Cricket officials snub Flintoff 'shooting' claim

England all-rounder Andrew Flintoff's claim he was shot at during a one-day international in New Delhi in 2002 are scoffed at by Indian cricket officials...

 Flintoff, who inspired England to an Ashes triumph over Australia earlier this month, makes the startling revelation in his forthcoming book 'Being Freddie' whose extracts were carried by The Times newspaper in London.

"I felt something hit me and, looking down, saw pellets on the ground," Flintoff wrote, referring to the one-dayer at the Ferozeshah Kotla ground in the Indian capital in January, 2002.

"You expect to have plastic bottles thrown at you when you are playing on the sub-continent, but you don't expect to be shot."

Flintoff said the English team management played down the incident, but New Delhi cricket officials said they were not taking the all-rounder's claim seriously.

"This is the first time I am hearing of it," said Chand Khanna, a senior official of the Delhi and District Cricket Association (DDCA) and a vice president of the Board of Control for Cricket in India (BCCI).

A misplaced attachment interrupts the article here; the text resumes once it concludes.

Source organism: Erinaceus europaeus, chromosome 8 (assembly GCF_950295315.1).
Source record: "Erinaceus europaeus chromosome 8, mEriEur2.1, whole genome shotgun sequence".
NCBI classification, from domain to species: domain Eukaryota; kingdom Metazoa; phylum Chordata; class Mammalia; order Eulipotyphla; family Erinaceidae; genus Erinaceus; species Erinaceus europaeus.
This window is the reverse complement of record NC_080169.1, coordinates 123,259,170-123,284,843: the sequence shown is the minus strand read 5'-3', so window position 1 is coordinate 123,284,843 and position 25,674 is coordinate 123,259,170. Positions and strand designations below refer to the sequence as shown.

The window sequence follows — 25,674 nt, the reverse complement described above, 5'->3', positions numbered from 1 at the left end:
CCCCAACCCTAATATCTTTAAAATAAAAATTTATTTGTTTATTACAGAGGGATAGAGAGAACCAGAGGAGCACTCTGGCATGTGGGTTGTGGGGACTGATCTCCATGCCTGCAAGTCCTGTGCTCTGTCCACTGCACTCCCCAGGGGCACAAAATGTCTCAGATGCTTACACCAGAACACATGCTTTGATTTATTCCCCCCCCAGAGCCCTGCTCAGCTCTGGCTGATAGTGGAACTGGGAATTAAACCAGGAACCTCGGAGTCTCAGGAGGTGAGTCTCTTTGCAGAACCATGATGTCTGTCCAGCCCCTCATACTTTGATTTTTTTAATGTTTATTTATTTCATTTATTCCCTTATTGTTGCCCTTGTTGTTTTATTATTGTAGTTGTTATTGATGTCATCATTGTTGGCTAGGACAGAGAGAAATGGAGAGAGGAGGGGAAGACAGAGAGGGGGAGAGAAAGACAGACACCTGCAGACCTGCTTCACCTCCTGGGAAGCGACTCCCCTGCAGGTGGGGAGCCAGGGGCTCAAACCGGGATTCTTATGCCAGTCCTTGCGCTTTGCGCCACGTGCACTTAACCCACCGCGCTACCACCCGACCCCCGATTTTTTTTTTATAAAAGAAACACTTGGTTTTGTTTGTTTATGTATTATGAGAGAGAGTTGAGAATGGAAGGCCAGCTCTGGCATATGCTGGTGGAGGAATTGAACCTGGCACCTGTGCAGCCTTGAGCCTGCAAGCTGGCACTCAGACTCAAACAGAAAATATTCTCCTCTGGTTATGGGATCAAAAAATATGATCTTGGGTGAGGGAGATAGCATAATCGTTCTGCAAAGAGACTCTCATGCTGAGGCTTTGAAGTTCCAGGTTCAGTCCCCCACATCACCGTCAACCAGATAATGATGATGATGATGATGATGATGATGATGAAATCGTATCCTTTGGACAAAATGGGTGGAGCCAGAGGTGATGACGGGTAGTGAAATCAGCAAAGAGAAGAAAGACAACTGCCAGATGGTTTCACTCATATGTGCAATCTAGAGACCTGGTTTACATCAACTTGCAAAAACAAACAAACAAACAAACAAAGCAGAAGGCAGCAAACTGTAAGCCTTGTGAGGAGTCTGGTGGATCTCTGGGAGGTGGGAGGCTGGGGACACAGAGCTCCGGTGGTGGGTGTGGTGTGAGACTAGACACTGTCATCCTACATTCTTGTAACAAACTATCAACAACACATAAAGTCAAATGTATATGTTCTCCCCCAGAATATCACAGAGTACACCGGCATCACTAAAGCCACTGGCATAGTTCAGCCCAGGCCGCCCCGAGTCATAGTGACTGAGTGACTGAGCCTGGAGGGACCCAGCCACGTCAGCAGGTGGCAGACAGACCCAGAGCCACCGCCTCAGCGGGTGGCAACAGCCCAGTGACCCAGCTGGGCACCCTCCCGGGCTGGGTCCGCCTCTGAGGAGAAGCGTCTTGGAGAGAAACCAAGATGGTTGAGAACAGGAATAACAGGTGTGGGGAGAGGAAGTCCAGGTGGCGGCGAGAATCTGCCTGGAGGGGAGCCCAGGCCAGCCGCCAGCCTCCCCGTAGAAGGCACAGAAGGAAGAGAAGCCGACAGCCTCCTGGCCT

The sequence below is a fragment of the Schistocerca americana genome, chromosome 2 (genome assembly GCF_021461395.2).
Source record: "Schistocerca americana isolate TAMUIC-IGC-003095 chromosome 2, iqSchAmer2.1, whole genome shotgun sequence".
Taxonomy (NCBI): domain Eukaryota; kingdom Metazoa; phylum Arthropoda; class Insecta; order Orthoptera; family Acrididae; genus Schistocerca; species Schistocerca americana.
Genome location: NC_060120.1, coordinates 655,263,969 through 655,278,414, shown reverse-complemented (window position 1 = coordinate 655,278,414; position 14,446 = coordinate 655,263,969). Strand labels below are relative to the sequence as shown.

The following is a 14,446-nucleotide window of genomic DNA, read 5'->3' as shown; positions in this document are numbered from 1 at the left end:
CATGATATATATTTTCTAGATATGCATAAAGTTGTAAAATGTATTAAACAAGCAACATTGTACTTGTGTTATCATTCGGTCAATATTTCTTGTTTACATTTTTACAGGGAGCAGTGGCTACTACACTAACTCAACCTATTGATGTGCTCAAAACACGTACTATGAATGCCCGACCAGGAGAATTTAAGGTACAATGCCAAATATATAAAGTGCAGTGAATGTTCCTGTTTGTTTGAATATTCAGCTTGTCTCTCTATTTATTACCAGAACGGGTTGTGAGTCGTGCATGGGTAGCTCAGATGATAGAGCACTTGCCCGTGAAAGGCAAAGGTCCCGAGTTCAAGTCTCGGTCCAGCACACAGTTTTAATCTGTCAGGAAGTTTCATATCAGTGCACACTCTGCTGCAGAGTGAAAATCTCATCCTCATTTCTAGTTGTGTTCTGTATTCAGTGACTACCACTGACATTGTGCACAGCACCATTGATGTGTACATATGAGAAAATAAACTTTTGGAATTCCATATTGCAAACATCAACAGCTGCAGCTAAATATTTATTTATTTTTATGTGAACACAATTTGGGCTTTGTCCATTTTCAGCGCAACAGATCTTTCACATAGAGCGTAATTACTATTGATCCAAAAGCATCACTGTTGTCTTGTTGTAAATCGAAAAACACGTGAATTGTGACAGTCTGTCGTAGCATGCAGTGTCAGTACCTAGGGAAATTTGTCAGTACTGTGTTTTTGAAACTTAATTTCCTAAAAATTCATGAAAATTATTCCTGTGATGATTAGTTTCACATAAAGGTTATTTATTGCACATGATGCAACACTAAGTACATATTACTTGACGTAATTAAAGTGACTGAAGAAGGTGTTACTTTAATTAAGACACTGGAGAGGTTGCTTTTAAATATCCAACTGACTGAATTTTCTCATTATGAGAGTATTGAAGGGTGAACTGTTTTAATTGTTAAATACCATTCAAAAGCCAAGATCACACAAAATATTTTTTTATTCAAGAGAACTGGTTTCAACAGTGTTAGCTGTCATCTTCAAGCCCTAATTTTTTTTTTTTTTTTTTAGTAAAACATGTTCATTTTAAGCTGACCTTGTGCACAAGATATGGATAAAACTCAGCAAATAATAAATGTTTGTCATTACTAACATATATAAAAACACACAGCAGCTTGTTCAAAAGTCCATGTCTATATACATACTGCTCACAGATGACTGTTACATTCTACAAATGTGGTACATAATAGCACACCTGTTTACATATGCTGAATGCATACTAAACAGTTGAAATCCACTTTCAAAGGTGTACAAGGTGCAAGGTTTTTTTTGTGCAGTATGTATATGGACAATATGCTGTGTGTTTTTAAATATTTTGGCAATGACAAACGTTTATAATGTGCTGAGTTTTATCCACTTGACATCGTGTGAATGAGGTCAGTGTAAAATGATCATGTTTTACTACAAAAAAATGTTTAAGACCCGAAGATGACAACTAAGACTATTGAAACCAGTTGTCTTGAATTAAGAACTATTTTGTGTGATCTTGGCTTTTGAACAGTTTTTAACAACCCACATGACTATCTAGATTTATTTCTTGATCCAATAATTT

"If such a thing actually happened, why did the England team keep quiet about it?

"No one told us a thing then or after the tour. He can't be serious."

Flintoff claims he was himself rattled by the team management's decision to play down the incident.

"Nasser Hussain (the captain) got very heated about it in the middle and Phil Neale, the tour manager, came to find out what was going on, but the whole thing seemed to get swept under the carpet," Flintoff wrote.

"There was a big story back home to do with crowd disturbances, but Andrew Walpole, the England Cricket Board's media relations manager, told me to play the incident down when I was interviewed the following day.

"Looking back now, I think I should have made more of a stand because I wasn't there to be shot at.

"We explained it away as the crowd just being overexcited at the time, but I wasn't sure about that at all."